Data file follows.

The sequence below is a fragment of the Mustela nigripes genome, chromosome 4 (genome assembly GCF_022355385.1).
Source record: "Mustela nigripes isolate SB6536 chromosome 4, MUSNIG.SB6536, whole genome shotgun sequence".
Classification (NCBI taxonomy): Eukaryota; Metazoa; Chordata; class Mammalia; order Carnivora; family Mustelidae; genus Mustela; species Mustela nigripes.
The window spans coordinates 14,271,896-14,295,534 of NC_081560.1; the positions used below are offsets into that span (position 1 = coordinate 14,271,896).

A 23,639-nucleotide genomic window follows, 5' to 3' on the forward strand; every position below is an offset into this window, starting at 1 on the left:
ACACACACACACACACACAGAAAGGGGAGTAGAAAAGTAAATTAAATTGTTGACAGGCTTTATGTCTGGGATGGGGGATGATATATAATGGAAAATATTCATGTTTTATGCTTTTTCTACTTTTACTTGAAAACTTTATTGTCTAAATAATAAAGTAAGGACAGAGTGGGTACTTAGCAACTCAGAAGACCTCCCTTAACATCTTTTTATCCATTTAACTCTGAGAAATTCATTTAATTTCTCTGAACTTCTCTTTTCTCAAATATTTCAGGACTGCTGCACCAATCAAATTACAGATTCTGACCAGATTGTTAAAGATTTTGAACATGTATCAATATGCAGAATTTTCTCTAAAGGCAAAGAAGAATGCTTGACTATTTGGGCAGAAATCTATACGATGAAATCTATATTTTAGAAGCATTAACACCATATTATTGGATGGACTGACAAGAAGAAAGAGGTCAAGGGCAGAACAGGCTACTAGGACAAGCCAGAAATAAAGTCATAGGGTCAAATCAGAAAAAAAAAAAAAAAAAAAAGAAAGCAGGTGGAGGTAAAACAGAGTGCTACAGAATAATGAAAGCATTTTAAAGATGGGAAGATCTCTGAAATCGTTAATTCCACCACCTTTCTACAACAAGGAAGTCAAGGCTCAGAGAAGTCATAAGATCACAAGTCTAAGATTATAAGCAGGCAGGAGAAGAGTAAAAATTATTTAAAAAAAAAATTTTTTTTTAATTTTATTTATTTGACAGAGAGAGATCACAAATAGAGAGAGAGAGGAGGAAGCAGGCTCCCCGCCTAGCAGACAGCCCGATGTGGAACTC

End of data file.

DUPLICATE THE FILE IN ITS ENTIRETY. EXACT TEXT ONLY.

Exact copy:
The sequence below is a fragment of the Mustela nigripes genome, chromosome 4 (genome assembly GCF_022355385.1).
Source record: "Mustela nigripes isolate SB6536 chromosome 4, MUSNIG.SB6536, whole genome shotgun sequence".
Classification (NCBI taxonomy): Eukaryota; Metazoa; Chordata; class Mammalia; order Carnivora; family Mustelidae; genus Mustela; species Mustela nigripes.
The window spans coordinates 14,271,896-14,295,534 of NC_081560.1; the positions used below are offsets into that span (position 1 = coordinate 14,271,896).

A 23,639-nucleotide genomic window follows, 5' to 3' on the forward strand; every position below is an offset into this window, starting at 1 on the left:
ACACACACACACACACACAGAAAGGGGAGTAGAAAAGTAAATTAAATTGTTGACAGGCTTTATGTCTGGGATGGGGGATGATATATAATGGAAAATATTCATGTTTTATGCTTTTTCTACTTTTACTTGAAAACTTTATTGTCTAAATAATAAAGTAAGGACAGAGTGGGTACTTAGCAACTCAGAAGACCTCCCTTAACATCTTTTTATCCATTTAACTCTGAGAAATTCATTTAATTTCTCTGAACTTCTCTTTTCTCAAATATTTCAGGACTGCTGCACCAATCAAATTACAGATTCTGACCAGATTGTTAAAGATTTTGAACATGTATCAATATGCAGAATTTTCTCTAAAGGCAAAGAAGAATGCTTGACTATTTGGGCAGAAATCTATACGATGAAATCTATATTTTAGAAGCATTAACACCATATTATTGGATGGACTGACAAGAAGAAAGAGGTCAAGGGCAGAACAGGCTACTAGGACAAGCCAGAAATAAAGTCATAGGGTCAAATCAGAAAAAAAAAAAAAAAAAAAAGAAAGCAGGTGGAGGTAAAACAGAGTGCTACAGAATAATGAAAGCATTTTAAAGATGGGAAGATCTCTGAAATCGTTAATTCCACCACCTTTCTACAACAAGGAAGTCAAGGCTCAGAGAAGTCATAAGATCACAAGTCTAAGATTATAAGCAGGCAGGAGAAGAGTAAAAATTATTTAAAAAAAAAATTTTTTTTTAATTTTATTTATTTGACAGAGAGAGATCACAAATAGAGAGAGAGAGGAGGAAGCAGGCTCCCCGCCTAGCAGACAGCCCGATGTGGAACTC